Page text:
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23 May '13

Dealing with people who just don't get it

Posted by T.J. Addington
Too often in Christian circles when faced with problematic behaviors we are far less candid and defining than we need to be in trying to address them. In our desire to be "nice" and exhibit "grace" we understate the issues hoping that the staff member will "get it" and respond. Usually it does not work and in fact backfires when the behaviors continue unabated. 

Ironically it is precisely because they don't "get it" in the first place that we are having the conversation.

In addition, our "nice" approach is not fair to the one we are trying to get through to as they are not experts in subtlety. The only thing that will get their attention if one wants to help them is candid, unadulterated truth and honest feedback delivered in a way that leaves no room for interpretation. It is not about being unkind. It is about being exceedingly defining.

What do we need to be defining on?

First we need to be defining on what the problematic behaviors are with examples so that the staff member understands precisely what behaviors we are talking about. While they may not agree that the behaviors are problematic they must be clear on our assessment of them.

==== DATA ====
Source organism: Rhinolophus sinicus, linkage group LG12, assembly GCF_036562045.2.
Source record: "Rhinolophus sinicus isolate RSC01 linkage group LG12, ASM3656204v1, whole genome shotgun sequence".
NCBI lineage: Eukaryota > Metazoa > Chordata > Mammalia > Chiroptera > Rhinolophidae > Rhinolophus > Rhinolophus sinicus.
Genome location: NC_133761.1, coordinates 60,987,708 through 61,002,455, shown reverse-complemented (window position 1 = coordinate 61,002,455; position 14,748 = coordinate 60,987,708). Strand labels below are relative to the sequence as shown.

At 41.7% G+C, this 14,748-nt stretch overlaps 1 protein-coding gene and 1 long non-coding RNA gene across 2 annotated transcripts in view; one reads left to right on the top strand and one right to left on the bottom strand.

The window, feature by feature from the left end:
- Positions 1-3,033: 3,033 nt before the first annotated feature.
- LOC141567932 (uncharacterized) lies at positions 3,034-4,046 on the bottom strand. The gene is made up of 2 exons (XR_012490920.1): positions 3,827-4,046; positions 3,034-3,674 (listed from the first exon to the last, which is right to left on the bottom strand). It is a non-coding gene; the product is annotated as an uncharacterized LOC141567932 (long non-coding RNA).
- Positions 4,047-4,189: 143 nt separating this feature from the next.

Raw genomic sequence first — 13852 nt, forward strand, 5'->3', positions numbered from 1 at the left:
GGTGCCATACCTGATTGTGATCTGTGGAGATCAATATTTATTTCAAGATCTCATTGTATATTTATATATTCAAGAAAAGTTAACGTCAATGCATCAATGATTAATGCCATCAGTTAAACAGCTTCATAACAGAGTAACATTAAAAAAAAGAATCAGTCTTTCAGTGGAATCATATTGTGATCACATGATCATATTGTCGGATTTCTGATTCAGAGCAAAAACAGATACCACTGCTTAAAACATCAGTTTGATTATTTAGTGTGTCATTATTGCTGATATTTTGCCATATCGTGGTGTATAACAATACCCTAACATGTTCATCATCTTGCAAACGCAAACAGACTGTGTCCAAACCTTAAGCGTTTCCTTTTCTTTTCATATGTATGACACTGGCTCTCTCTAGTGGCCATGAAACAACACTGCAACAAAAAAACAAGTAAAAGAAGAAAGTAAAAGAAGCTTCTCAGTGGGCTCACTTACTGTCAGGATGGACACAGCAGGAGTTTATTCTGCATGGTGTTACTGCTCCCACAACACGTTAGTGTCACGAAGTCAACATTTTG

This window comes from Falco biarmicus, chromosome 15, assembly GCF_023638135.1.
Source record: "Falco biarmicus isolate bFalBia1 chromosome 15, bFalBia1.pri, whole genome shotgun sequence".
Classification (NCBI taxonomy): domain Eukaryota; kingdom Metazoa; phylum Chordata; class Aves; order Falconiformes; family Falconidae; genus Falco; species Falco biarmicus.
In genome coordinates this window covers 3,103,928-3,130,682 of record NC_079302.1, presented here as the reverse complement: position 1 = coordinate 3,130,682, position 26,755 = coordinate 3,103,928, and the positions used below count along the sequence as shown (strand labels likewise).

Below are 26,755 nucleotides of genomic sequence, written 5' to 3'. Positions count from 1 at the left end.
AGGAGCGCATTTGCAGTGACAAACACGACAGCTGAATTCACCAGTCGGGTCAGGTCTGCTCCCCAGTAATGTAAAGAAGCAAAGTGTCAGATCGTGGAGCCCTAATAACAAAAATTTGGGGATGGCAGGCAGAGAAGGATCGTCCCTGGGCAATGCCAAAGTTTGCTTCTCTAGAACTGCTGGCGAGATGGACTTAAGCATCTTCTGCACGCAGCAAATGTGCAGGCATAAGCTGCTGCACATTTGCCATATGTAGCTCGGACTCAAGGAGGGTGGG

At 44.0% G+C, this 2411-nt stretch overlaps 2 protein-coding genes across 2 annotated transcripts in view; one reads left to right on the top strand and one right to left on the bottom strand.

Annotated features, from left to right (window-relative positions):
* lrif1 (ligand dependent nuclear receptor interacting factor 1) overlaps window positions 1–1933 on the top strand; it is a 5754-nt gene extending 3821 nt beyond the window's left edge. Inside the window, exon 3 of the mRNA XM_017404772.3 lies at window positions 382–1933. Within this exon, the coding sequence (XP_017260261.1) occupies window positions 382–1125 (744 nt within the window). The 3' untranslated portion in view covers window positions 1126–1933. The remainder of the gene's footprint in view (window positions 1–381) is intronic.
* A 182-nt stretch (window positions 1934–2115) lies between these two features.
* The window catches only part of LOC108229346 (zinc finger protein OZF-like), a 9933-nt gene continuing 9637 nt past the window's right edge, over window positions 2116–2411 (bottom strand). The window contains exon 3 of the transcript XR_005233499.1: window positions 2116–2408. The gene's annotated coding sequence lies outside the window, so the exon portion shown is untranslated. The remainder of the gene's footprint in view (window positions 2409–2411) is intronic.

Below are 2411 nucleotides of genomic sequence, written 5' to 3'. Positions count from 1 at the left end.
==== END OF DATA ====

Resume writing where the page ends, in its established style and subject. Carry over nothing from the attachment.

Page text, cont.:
Second, we must be defining on how the behaviors impact others or the team negatively. 

Third, we must be defining on what we expect in the future. If we leave any doubt as to our expectations it is highly likely that there will be little if any change. After all, why go to the trouble of modifying my behavior if there is not a clear and defined expectation?

Fourth, we need to be defining as to what the consequences may be if there is not significant progress on problematic behaviors. This means that there is a clear follow up plan and that the individual knows from the start that the conversation is not over.

People who don't get it need help in getting it. As we say in Minnesota, "Minnesota nice" does not work in these situations. Directness is imperative when dealing with those who don't get subtlety.